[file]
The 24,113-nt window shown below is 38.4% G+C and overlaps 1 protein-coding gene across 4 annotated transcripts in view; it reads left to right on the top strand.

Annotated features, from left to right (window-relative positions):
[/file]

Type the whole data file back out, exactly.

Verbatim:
The 24,113-nt window shown below is 38.4% G+C and overlaps 1 protein-coding gene across 4 annotated transcripts in view; it reads left to right on the top strand.

Annotated features, from left to right (window-relative positions):